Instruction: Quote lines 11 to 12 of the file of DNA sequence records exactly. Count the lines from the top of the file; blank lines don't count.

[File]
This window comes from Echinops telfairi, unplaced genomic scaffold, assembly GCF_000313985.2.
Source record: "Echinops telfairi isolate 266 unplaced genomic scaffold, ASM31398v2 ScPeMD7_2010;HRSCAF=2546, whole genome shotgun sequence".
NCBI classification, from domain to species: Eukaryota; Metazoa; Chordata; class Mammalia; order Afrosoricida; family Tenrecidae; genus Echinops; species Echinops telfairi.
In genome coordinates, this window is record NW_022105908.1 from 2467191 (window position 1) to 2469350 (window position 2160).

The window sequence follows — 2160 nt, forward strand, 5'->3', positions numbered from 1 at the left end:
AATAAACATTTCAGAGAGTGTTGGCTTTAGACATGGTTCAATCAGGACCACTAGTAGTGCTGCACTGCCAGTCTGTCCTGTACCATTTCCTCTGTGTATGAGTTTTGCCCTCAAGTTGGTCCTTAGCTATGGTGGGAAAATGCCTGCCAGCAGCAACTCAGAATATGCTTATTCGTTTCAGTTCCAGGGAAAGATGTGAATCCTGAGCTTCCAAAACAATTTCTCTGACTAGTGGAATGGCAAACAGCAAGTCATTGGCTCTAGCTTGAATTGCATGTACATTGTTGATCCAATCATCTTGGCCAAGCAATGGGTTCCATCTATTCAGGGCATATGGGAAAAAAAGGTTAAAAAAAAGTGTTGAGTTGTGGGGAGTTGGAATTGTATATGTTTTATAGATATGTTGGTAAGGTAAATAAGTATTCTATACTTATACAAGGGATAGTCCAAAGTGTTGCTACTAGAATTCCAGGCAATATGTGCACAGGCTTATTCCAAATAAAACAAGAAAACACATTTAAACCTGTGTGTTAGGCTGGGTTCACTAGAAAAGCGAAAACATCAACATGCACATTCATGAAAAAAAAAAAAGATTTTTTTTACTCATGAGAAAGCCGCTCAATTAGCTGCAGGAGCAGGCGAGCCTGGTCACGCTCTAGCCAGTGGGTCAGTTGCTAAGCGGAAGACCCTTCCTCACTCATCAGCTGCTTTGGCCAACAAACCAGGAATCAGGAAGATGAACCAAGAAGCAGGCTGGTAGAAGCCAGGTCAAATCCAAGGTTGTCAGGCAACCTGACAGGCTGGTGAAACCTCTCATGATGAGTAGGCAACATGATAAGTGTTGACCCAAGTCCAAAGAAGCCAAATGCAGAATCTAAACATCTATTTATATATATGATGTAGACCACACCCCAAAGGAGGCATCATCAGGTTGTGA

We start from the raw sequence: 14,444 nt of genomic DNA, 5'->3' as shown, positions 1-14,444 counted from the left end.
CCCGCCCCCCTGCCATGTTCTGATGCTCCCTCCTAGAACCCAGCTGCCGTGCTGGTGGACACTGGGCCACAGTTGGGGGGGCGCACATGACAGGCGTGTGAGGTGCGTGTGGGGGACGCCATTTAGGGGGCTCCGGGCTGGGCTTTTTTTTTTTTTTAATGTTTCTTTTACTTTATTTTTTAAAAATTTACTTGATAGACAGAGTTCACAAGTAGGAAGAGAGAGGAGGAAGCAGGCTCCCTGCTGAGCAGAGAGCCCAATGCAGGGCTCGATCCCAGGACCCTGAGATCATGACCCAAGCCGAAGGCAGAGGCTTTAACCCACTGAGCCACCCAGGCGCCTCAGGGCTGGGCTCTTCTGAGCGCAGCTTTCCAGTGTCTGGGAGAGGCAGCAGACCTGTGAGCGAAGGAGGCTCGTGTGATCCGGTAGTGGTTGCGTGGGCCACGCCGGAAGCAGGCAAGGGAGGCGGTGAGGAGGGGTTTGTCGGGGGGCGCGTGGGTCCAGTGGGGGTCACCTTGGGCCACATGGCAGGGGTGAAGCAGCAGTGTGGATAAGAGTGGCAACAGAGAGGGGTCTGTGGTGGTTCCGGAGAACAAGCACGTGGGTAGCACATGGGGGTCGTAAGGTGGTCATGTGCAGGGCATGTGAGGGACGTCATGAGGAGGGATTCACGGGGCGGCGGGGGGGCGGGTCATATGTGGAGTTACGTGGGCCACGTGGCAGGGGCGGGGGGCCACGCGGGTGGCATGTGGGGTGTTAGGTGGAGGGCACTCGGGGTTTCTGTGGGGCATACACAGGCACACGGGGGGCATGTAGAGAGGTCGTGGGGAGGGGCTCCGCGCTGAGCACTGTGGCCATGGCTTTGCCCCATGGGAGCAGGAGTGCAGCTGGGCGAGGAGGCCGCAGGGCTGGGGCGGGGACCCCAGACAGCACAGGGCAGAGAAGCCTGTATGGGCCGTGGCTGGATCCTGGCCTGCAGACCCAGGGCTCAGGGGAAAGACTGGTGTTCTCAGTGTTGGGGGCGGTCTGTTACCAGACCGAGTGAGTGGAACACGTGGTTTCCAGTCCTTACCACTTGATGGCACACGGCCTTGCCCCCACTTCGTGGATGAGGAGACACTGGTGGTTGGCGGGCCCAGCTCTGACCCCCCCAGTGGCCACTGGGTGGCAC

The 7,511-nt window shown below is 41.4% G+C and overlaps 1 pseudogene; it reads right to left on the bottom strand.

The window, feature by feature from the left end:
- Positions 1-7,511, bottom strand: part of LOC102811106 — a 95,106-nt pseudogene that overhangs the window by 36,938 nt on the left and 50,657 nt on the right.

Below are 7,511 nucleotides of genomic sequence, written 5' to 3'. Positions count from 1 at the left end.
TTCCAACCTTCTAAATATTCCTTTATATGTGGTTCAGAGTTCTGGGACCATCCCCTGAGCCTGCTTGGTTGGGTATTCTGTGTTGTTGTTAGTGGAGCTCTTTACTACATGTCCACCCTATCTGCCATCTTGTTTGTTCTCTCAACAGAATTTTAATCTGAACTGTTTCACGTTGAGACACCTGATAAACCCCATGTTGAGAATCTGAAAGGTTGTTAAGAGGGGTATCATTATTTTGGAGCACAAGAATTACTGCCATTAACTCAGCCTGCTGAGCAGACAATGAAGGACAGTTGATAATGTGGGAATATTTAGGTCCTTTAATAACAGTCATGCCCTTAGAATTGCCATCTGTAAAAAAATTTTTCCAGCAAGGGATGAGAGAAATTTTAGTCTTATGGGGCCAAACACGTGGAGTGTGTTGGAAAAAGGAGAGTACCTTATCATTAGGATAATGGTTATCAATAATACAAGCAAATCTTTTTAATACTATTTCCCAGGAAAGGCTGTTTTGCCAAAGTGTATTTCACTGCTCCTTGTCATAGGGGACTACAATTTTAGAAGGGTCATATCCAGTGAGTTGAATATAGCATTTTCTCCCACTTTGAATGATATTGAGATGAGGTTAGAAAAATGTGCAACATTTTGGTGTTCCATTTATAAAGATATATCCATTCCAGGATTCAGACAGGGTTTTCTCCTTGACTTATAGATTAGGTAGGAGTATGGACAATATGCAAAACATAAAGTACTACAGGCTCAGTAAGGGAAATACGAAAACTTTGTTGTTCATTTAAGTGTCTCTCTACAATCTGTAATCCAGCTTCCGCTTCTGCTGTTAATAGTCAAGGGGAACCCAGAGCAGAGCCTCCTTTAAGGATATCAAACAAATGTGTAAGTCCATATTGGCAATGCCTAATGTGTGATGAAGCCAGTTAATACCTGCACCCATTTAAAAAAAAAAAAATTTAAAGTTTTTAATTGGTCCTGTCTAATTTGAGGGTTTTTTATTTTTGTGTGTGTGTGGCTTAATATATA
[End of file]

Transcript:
- Positions 1-7,511, bottom strand: part of LOC102811106 — a 95,106-nt pseudogene that overhangs the window by 36,938 nt on the left and 50,657 nt on the right.

Below are 7,511 nucleotides of genomic sequence, written 5' to 3'. Positions count from 1 at the left end.